I’ve spent a fair bit of time in airports lately. I flew around the world in four days, I jetted to Tokyo for a week, and now I’m just back from France. I forget the number of hours I’ve spent in terminal buildings, boarding gates and security queues, but it must add up to a day or three.
And happily, I can say that our gleaming new airports (courtesy largely of the 2010 World Cup) stack up to the best. New York’s JFK is low ceilinged and dingy when compared to the likes of Cape Town or King Shaka.
Charles de Gaulle’s Terminal 2 had me leaving the EU twice, and then re-entering before I could get to my gate for the flight home to Cape Town. I’m not surprised the Tom Hanks movie ‘The Terminal’ was based on a real-life traveller stranded in Paris’ main airport.
So by and large our airports rank up there with some of the best, although passport control is still not as calm and seamless as Hong Kong’s Chek Lap Kok, and our restaurants could take a leaf out of Heathrow Terminal 5’s book.
Because tourists, like Napoleon’s army, travel on their stomach. Give a man a good meal and he’ll happily (well, sort of) sit through another hour’s delay.
But it’s nigh on impossible to get a decent meal on the airside of any of our airports. And no, a grey Wimpy burger or over-sized under-flavoured Mugg&Bean muffin doesn’t count. At Heathrow, however, you can find modern British cooking courtesy of Gordon Ramsay’s Plane Food, top-notch sushi at Itsu, and Asian street-food at Wagamama. Then there are pubs and sandwich bars and the rest.
By contrast, what does ORTIA offer? A sandwich bar or two. The best bet flying out of Joburg is the Africa Lounge, with good views and reasonable food. But it’s hardly going to set the culinary world on fire.
Our airports also have a bad rep in terms of light-fingered luggage-handlers, but let’s give credit where it’s due: based on a subjective survey of one traveller (me), I think ACSA and the airlines have done a good job of cutting down on pilferage, and it’s been an age since my bags were tampered with. Ditto for friends and family who travel a bit. Although I do have to laugh at the strangely South African approach that I and many other travellers seem to have: that happiness when our bag emerges and it hasn’t been tampered with. A nice surprise that we weren’t entirely expecting.
But why this love-fest for our airports? Well, it’s because I wanted to highlight the good before I launch into my latest moan about ACSA. And if you follow me on Twitter (@onanotherplane or @iafricatraveled) you’ll know exactly what I’m talking about.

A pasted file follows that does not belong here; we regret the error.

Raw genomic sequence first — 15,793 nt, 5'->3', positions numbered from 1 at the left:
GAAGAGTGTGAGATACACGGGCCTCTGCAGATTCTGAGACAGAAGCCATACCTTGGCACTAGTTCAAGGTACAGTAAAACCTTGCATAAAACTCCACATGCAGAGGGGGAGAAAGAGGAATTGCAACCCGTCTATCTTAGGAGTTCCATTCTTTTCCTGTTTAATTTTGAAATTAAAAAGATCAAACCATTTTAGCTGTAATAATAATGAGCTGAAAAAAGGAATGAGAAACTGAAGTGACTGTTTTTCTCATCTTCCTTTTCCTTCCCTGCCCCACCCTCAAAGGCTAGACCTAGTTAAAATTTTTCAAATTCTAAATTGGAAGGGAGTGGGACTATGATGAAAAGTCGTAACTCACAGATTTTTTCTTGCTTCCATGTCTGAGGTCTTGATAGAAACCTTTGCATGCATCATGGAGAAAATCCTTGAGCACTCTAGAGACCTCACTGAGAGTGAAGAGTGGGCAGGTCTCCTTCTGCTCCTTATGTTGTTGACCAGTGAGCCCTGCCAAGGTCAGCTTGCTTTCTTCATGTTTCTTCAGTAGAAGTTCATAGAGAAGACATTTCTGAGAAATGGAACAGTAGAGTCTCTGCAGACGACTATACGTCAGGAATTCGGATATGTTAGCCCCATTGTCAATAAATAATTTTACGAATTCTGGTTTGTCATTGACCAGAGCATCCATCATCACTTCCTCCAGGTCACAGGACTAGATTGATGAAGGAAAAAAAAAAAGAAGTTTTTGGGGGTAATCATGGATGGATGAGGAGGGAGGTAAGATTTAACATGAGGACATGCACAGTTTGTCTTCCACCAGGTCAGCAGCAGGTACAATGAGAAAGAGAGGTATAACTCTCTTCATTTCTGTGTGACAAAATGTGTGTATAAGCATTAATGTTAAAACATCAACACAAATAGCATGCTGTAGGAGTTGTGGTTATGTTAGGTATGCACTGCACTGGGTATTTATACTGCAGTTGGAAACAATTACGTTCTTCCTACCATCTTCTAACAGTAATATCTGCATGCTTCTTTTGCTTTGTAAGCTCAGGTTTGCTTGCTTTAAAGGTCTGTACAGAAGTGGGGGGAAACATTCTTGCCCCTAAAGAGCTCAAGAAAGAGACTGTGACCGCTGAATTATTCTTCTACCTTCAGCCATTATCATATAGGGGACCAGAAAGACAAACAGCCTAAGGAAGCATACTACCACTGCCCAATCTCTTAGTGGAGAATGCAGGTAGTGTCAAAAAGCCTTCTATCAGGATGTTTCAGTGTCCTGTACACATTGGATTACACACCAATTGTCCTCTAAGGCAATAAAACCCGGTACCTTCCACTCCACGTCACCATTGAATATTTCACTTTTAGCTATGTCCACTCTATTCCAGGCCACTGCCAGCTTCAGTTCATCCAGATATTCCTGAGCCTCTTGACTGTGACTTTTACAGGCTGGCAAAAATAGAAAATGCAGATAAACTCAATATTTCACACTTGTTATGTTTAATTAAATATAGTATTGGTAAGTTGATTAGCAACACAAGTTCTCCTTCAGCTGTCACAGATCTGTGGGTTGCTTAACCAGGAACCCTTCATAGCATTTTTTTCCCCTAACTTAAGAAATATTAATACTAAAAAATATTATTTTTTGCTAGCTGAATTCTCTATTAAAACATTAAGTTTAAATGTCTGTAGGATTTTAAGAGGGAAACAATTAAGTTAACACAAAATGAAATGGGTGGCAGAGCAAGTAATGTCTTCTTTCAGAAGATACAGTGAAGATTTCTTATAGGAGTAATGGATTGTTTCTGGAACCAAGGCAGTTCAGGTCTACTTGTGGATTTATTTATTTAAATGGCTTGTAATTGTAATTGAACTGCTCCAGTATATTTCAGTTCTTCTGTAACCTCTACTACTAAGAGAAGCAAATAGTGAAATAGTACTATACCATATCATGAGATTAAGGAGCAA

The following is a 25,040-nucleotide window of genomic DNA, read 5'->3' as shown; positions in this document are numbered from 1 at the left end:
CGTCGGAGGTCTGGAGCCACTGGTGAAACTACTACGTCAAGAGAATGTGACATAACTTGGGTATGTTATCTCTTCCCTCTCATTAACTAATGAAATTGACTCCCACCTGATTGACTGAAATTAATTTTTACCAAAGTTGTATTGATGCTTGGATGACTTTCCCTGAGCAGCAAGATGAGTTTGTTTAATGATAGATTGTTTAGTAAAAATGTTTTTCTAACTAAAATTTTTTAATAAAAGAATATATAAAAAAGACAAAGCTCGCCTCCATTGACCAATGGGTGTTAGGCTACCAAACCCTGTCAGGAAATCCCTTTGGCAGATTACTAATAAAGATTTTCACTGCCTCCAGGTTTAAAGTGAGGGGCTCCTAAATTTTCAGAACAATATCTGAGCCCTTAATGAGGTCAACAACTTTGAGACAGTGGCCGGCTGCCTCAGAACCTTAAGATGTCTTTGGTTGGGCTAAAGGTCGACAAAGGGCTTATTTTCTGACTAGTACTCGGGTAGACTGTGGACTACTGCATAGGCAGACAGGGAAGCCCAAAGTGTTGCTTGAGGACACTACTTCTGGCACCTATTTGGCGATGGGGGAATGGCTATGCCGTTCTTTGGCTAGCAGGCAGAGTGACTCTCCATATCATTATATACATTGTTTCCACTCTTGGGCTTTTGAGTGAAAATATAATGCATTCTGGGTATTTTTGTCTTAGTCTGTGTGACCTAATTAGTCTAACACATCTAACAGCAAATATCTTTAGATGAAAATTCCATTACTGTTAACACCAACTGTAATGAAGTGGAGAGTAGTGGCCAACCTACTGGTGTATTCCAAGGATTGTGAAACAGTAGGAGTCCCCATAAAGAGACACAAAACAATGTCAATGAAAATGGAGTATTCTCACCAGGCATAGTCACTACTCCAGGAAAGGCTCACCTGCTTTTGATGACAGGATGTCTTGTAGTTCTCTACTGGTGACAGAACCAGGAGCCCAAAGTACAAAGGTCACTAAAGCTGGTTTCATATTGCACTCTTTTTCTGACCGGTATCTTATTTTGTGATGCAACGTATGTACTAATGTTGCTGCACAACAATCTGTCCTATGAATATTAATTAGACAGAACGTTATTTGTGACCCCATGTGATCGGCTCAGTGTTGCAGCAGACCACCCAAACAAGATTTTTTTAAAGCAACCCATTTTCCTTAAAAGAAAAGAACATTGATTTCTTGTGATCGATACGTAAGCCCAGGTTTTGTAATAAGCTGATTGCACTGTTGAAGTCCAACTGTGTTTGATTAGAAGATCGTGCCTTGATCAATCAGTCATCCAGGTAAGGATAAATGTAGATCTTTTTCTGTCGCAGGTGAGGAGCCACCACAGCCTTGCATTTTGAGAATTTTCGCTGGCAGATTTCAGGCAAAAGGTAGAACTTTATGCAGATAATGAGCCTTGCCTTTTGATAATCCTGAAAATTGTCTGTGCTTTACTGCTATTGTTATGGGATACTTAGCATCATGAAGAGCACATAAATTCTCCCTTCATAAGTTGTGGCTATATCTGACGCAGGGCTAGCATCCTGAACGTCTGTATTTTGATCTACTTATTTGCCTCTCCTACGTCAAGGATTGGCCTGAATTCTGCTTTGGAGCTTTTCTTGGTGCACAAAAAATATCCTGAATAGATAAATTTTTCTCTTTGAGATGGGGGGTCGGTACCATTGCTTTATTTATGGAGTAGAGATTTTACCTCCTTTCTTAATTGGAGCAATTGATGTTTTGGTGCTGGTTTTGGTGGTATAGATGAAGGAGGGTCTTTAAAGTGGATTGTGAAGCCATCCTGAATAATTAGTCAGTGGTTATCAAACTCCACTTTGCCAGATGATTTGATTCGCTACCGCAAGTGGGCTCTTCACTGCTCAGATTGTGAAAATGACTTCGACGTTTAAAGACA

The thing I love about Terminal 5, Hong Kong Airport and Singapore Terminal 3 is that they are quiet. All you hear is the swish of feet on carpets, perhaps discreet chatter from fellow travellers, the tinkle of water from indoor fountains.
Now I don’t really need waterfalls and indoor gardens (yes, Singapore has both)… but one thing I also don’t need is Afrikaans power rock blasting out of the rooftop speakers at 7am. Or some no-name DJ jabbering away at me about everything and nothing. And what I definitely don’t need is the flipping Macarena playing out while I’m trying to catch up on my email.
At first I wondered why on earth ACSA was spending the cash from those frightful airport tax hikes on an in-house radio station. We don’t need aural airport entertainment, and even if we did, this surely isn’t it.
And then, on a day-trip to Joburg, it all made sense. The announcer extolling the virtues of airport radio for potential advertisers. A not-quite-willing but most certainly captive audience of people just waiting to lap up your corporate blah-blah. Friends, roamers, countrymen; lend me your ears. So we can flog them to the highest bidder.
So now, instead of smiling at our world-class infrastructure, every time I step into Cape Town or Johannesburg airport I grit my teeth and utter a low growl of annoyance. My headspace turned into advertising space so that ACSA can make more money. As if the 11 percent fee increase for long-term parking wasn’t enough?
Or perhaps I’m being a grumpy old(ish) traveller. Maybe I should tap my feet and break into a sing-along when I next hear thumping beats from Airport Radio. Perhaps what businessmen on the red-eyes really need, instead of a quiet space and a good coffee, is a conga line through the concourse?
Perhaps, but it’s not for me, and how I wish ACSA would stick to landing planes and processing passengers instead of spinning discs. To steal a line from Frasier Crane’s famous show intro: “This is Richard Holmes, and I’m not listening.”
What do you think? Grumpy or got it... post your comments below.